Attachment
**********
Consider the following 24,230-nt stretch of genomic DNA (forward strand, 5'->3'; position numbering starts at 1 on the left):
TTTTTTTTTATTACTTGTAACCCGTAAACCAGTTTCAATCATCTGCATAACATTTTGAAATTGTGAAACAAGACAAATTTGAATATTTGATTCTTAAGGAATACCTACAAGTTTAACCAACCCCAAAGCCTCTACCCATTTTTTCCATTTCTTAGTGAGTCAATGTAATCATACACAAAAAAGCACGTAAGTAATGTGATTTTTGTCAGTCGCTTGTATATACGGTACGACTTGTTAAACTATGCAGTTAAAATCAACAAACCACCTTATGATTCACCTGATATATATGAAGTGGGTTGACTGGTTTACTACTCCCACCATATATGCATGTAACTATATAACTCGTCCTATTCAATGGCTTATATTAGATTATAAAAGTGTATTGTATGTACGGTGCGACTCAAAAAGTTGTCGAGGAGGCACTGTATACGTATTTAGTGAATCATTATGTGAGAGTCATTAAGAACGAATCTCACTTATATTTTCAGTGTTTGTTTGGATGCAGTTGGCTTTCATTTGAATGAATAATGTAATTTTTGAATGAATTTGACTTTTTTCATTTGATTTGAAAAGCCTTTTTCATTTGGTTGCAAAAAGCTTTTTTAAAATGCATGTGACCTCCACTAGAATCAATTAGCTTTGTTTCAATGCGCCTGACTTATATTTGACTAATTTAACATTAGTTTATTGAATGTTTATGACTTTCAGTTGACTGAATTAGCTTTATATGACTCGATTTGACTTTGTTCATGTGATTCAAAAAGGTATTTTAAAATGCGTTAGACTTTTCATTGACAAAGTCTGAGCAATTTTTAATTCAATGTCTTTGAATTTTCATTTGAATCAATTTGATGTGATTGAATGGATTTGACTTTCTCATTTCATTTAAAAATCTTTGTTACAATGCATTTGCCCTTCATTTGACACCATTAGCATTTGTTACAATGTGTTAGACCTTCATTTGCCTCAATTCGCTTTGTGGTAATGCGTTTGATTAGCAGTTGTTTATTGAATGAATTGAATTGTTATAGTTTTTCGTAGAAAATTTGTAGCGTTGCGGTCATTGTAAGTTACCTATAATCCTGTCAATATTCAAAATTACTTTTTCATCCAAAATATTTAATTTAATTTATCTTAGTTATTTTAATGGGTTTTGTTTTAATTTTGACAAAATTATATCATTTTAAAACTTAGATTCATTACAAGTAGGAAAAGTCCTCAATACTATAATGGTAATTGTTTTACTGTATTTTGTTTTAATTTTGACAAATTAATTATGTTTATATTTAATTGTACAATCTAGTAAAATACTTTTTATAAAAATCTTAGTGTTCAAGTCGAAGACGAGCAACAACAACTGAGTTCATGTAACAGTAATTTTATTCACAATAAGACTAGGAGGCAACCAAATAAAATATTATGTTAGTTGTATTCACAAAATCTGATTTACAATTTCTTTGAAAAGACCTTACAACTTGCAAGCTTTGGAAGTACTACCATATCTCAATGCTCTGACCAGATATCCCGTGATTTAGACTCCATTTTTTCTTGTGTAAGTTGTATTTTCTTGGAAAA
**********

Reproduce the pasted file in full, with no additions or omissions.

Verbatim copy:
Consider the following 24,230-nt stretch of genomic DNA (forward strand, 5'->3'; position numbering starts at 1 on the left):
TTTTTTTTTATTACTTGTAACCCGTAAACCAGTTTCAATCATCTGCATAACATTTTGAAATTGTGAAACAAGACAAATTTGAATATTTGATTCTTAAGGAATACCTACAAGTTTAACCAACCCCAAAGCCTCTACCCATTTTTTCCATTTCTTAGTGAGTCAATGTAATCATACACAAAAAAGCACGTAAGTAATGTGATTTTTGTCAGTCGCTTGTATATACGGTACGACTTGTTAAACTATGCAGTTAAAATCAACAAACCACCTTATGATTCACCTGATATATATGAAGTGGGTTGACTGGTTTACTACTCCCACCATATATGCATGTAACTATATAACTCGTCCTATTCAATGGCTTATATTAGATTATAAAAGTGTATTGTATGTACGGTGCGACTCAAAAAGTTGTCGAGGAGGCACTGTATACGTATTTAGTGAATCATTATGTGAGAGTCATTAAGAACGAATCTCACTTATATTTTCAGTGTTTGTTTGGATGCAGTTGGCTTTCATTTGAATGAATAATGTAATTTTTGAATGAATTTGACTTTTTTCATTTGATTTGAAAAGCCTTTTTCATTTGGTTGCAAAAAGCTTTTTTAAAATGCATGTGACCTCCACTAGAATCAATTAGCTTTGTTTCAATGCGCCTGACTTATATTTGACTAATTTAACATTAGTTTATTGAATGTTTATGACTTTCAGTTGACTGAATTAGCTTTATATGACTCGATTTGACTTTGTTCATGTGATTCAAAAAGGTATTTTAAAATGCGTTAGACTTTTCATTGACAAAGTCTGAGCAATTTTTAATTCAATGTCTTTGAATTTTCATTTGAATCAATTTGATGTGATTGAATGGATTTGACTTTCTCATTTCATTTAAAAATCTTTGTTACAATGCATTTGCCCTTCATTTGACACCATTAGCATTTGTTACAATGTGTTAGACCTTCATTTGCCTCAATTCGCTTTGTGGTAATGCGTTTGATTAGCAGTTGTTTATTGAATGAATTGAATTGTTATAGTTTTTCGTAGAAAATTTGTAGCGTTGCGGTCATTGTAAGTTACCTATAATCCTGTCAATATTCAAAATTACTTTTTCATCCAAAATATTTAATTTAATTTATCTTAGTTATTTTAATGGGTTTTGTTTTAATTTTGACAAAATTATATCATTTTAAAACTTAGATTCATTACAAGTAGGAAAAGTCCTCAATACTATAATGGTAATTGTTTTACTGTATTTTGTTTTAATTTTGACAAATTAATTATGTTTATATTTAATTGTACAATCTAGTAAAATACTTTTTATAAAAATCTTAGTGTTCAAGTCGAAGACGAGCAACAACAACTGAGTTCATGTAACAGTAATTTTATTCACAATAAGACTAGGAGGCAACCAAATAAAATATTATGTTAGTTGTATTCACAAAATCTGATTTACAATTTCTTTGAAAAGACCTTACAACTTGCAAGCTTTGGAAGTACTACCATATCTCAATGCTCTGACCAGATATCCCGTGATTTAGACTCCATTTTTTCTTGTGTAAGTTGTATTTTCTTGGAAAA